- Royal Caribbean's Celebrity Edge is less than 24 hours away from becoming the first ship from a U.S. port with paid passengers since Covid began.
- "We've waited so long for this moment. And it's here, and it's magnificent," Royal Caribbean CEO Richard Fain said.
- "To say we're excited is an understatement. We're thrilled," Capt. Kate McCue told CNBC.
After a 15-month, pandemic-induced hiatus, cruising has returned to America.
Royal Caribbean's Celebrity Edge is less than 24 hours away from setting sail off the coast of Florida, the first passenger cruise from a U.S. port since the Covid pandemic shuttered the industry's operations across the globe last year.
"We've waited so long for this moment, and it's here, and it's magnificent," Royal Caribbean CEO Richard Fain said in an exclusive interview Friday on CNBC's "Squawk on the Street."
The Celebrity Edge is running at 36% capacity to allow for social distancing. Still, that's nearly 1,100 passengers who will set sail Saturday from Port Everglades, Florida.
All crew are 100% vaccinated, and nearly all passengers are vaccinated, with the exception of two adults and 24 kids under the age of 16, the company said. It's now outfitted with a larger medical unit that has two doctors and three nurses, plus extra intensive-care unit beds and ventilators.
"We want them to start slow, you know, we haven't been operating for 15 months," Fain said. "Like anything else we want to start slowly and build up, give people a chance to practice, give people a chance to go back into the experience."
Celebrity Edge is no longer requiring passengers to be vaccinated after a Florida court temporarily blocked the CDC's order barring cruises from U.S. ports. Those who are unvaccinated will be subject to additional restrictions and the cost of Covid testing, Fain said. Health experts say that could give people an incentive to get vaccinated before taking a cruise.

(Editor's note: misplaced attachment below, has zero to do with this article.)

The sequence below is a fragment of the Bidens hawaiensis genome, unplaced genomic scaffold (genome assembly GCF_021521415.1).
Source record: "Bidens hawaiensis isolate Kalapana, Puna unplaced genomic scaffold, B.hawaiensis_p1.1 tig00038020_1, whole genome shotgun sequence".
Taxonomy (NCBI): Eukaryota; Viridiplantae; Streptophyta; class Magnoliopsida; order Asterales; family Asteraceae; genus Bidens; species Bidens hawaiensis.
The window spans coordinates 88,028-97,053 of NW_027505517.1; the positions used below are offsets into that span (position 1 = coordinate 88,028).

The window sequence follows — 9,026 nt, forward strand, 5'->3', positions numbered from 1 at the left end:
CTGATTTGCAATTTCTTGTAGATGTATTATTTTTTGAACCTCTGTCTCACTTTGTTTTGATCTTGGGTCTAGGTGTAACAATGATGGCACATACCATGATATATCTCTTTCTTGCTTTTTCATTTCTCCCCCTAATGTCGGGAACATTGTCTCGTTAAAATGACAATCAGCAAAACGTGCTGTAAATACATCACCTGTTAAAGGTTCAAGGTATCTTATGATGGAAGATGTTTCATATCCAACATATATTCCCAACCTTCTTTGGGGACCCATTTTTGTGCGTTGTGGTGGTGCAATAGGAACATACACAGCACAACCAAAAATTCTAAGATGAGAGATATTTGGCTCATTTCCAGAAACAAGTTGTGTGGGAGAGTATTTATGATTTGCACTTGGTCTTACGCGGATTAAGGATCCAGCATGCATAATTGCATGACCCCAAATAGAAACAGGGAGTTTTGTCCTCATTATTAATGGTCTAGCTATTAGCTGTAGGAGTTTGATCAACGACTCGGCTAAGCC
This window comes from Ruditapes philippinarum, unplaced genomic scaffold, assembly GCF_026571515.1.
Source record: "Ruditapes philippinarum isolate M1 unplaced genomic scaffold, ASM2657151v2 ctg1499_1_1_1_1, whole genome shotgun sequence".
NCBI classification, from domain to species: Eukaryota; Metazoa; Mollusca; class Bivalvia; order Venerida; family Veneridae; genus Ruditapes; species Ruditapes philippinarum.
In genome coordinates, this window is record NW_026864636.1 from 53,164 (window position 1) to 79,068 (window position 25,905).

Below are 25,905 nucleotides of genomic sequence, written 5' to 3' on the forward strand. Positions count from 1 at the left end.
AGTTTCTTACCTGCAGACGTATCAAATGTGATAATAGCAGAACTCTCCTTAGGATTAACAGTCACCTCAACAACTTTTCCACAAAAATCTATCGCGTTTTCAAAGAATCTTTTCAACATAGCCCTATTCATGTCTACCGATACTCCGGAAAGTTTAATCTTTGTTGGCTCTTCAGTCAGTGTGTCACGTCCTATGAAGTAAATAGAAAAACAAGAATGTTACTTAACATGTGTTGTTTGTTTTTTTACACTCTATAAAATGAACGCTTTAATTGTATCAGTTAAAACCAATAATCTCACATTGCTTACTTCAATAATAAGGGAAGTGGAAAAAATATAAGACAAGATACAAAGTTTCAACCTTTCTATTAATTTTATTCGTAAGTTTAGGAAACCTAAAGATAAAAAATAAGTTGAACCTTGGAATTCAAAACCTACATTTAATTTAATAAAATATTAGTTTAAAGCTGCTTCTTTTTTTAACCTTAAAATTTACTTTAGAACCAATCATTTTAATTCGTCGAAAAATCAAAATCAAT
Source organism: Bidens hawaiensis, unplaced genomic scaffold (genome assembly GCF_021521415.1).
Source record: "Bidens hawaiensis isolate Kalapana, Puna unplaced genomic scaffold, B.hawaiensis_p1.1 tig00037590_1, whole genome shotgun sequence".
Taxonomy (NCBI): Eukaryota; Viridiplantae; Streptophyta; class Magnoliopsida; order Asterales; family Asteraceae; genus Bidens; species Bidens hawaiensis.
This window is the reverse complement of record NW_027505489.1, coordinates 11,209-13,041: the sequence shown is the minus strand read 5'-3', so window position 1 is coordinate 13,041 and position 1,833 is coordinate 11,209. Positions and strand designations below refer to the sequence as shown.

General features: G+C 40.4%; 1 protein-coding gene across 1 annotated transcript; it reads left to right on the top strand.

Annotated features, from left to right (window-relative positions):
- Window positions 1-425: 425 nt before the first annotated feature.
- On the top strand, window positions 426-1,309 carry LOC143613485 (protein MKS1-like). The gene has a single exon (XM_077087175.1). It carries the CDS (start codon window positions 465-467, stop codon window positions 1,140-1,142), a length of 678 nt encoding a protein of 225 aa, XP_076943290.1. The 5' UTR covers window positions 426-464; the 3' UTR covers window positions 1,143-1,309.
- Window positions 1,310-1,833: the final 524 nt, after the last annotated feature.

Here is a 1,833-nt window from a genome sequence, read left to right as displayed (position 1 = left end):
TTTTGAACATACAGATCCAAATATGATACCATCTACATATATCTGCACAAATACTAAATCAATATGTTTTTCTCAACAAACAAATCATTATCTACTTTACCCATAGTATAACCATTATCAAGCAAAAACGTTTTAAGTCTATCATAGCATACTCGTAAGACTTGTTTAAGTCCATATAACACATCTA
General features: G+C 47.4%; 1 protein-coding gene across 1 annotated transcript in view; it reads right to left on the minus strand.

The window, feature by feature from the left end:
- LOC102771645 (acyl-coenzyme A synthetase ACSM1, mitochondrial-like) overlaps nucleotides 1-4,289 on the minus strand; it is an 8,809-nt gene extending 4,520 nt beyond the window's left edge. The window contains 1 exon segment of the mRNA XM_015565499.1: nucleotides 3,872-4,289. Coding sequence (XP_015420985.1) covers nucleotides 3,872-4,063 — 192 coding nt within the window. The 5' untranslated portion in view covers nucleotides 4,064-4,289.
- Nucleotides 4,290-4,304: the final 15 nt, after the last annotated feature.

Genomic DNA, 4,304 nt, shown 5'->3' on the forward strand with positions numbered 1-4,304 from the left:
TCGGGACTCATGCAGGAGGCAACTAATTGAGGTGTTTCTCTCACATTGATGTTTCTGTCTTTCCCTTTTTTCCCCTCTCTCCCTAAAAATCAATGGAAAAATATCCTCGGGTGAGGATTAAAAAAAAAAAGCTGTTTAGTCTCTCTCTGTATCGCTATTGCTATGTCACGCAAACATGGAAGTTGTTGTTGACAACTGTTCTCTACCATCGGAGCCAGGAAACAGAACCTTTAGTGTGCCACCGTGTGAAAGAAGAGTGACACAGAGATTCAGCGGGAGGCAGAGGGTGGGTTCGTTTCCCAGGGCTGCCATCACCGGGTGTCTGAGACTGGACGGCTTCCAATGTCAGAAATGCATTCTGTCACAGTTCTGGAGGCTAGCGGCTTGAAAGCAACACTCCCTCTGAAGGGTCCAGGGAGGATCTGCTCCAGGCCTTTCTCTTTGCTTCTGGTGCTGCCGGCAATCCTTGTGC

Fain, along with the broader cruise industry, have been fighting for survival for more than a year after the U.S. and other nations suspended operations to contain Covid outbreaks spreading aboard ships. Every major cruise line has raised billions of dollars in debt and issued stock to stay afloat.
Cruise lines are hoping to get back to pre-pandemic sailing volume as the Centers for Disease Control and Prevention eases its restrictions on the industry.
"I see the untapped demand, the people who are really anxious to get back into the sea, I see that as very strong," Fain said. "In fact, we're overwhelmed with people calling, clearly want to get back and go into normalcy."
"People are tired of being cooped up at home. They want to get out, and they're booking accordingly," he added.
However, Covid continues to be a challenge. On Thursday, Royal Caribbean disclosed that two kids tested positive on board the Adventure of the Seas.
Fain said it is unrealistic to think ships will sail 100% Covid free.
"There will be cases on board cruise ships," he said, adding, "the important thing is that we make sure that they're isolated cases and that they don't become an outbreak."
Fain said Royal Caribbean knows how to isolate travelers if someone gets sick and that most everyone on board its ships will be vaccinated.
Capt. Kate McCue said Saturday will be an emotional day for her. McCue has been on board the Celebrity Edge since early last year, manning the ship.
"Every single crew member is anticipating the moment when our first guest steps on our gangway, and to say we're excited is an understatement," McCue said in an interview.
Passengers are also eager to get on board.
"Pretty excited to be a part of this revival. It's been a long time coming," said New Jersey resident Julie Spiech, who will be one of the first to board the Celebrity Edge on Saturday.
Her husband agrees.
"We've cruised for many years. And we love it. And we've missed it," Phil Spiech said. "I retired two years ago, and this is what I wanted to do, sail and travel, and everything was put on hold."
While Julie Spiech is excited about getting on board, she said they'll be watching the cases overseas before making a decision about whether to take any off-board trips.
"We're not sure about whether we're going to do any excursions yet. We have to look into ... what's happening in the other countries that we're going to," said Spiech.
— CNBC's Pia Singh contributed to this report.